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In algebraic geometry one (mostly) studies varieties given by polynomial equations.

Such equations define algebraic varieties and there are many "dictionaries" available.

For example, the category of rings is anti-equivalent to the category of affine schemes, etc.

What if we enlarge our realm of possible equations to equations of the form

$x^y+y^z = z^x$ over the rational numbers.

These also define "varieties" which are no longer algebraic. It doesn't define a scheme, I think, but can we define a locally ringed space or something similar or maybe more general to it?

Sorry for the vagueness. I just have the feeling that sometimes one should enlarge their category in order to get their hands on what's really going on.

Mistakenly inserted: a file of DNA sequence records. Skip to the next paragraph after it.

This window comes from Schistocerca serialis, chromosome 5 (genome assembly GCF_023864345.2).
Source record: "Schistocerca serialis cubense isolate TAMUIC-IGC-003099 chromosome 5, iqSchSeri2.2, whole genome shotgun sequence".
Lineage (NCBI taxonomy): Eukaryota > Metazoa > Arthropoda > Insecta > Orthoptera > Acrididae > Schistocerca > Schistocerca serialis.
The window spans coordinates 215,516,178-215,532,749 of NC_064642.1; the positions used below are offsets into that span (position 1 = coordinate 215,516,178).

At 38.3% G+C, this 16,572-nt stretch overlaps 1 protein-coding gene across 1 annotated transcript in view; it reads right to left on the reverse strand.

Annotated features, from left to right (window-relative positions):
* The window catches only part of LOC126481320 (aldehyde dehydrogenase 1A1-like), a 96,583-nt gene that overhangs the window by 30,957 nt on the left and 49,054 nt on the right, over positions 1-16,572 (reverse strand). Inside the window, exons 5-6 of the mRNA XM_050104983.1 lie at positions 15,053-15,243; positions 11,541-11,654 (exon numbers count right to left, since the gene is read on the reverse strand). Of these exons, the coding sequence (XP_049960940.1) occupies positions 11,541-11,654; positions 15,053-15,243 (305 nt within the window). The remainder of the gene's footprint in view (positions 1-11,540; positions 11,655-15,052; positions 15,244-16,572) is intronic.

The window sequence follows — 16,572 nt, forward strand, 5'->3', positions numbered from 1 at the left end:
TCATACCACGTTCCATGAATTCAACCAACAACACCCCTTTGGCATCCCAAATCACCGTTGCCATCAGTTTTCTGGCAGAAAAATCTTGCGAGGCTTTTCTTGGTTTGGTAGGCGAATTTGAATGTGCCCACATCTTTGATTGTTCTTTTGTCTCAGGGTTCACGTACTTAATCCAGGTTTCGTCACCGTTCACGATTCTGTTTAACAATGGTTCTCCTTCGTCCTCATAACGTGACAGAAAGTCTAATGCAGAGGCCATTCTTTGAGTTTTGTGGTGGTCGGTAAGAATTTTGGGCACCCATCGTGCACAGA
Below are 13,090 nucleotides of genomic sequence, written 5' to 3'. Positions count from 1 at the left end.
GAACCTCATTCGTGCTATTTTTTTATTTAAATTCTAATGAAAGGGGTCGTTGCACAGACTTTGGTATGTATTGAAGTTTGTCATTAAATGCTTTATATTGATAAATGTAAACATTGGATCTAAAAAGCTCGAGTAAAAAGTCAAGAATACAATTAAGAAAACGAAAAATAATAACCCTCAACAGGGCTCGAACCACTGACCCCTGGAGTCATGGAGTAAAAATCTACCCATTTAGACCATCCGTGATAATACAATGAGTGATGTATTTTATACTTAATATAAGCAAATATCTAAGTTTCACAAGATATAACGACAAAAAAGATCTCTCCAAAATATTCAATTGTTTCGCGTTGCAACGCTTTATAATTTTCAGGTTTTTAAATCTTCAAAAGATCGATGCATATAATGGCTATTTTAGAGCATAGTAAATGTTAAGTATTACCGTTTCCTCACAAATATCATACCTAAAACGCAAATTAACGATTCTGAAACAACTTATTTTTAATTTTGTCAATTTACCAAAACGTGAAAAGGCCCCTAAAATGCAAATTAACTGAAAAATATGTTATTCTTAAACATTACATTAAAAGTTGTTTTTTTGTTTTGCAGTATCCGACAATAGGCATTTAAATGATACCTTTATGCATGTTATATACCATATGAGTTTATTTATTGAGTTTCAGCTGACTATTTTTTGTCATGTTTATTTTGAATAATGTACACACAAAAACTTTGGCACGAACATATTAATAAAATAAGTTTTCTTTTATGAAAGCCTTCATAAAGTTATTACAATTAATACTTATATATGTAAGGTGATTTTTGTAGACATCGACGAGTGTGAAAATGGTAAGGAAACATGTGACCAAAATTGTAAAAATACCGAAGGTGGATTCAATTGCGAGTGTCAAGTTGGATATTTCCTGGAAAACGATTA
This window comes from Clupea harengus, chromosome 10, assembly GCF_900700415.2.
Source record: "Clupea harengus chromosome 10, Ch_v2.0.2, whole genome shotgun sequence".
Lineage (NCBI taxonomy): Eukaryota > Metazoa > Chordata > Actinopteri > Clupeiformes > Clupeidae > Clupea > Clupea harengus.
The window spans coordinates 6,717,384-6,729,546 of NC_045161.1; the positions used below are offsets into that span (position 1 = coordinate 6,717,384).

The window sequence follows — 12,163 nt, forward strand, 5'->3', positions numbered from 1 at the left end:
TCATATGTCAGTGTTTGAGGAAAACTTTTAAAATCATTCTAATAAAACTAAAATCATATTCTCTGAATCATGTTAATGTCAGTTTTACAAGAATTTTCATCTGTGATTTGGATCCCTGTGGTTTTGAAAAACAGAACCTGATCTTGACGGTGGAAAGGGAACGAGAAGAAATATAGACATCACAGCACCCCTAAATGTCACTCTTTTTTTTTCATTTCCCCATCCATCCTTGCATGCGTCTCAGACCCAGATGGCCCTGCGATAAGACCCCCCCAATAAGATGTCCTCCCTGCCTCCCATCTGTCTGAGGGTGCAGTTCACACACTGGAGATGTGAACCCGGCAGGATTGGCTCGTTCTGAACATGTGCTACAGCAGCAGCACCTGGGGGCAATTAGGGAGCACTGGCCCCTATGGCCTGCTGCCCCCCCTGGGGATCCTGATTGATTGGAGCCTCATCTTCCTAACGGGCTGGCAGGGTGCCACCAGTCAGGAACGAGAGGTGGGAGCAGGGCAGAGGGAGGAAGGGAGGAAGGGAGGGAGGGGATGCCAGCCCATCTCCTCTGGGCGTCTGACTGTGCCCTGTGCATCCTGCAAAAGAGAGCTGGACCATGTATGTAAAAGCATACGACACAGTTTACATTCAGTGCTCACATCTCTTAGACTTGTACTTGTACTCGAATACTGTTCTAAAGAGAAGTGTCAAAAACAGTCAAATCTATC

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For what purpose? There are lots of possible ways this could go depending on what you want to do. For example you could talk about smooth functions and smooth manifolds, or holomorphic functions and complex manifolds... –  Qiaochu Yuan Apr 28 '12 at 22:03
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It sounds like you're talking about a complex analytic space, sometimes called an analytic variety. It is locally defined by the vanishing of a holomorphic function in some $\mathbb C^n$. For instance $\mathbb Z$ is not an algebraic subvariety of $\mathbb C$ but it is an analytic subvariety because it is the zero set of $\sin \pi z$.

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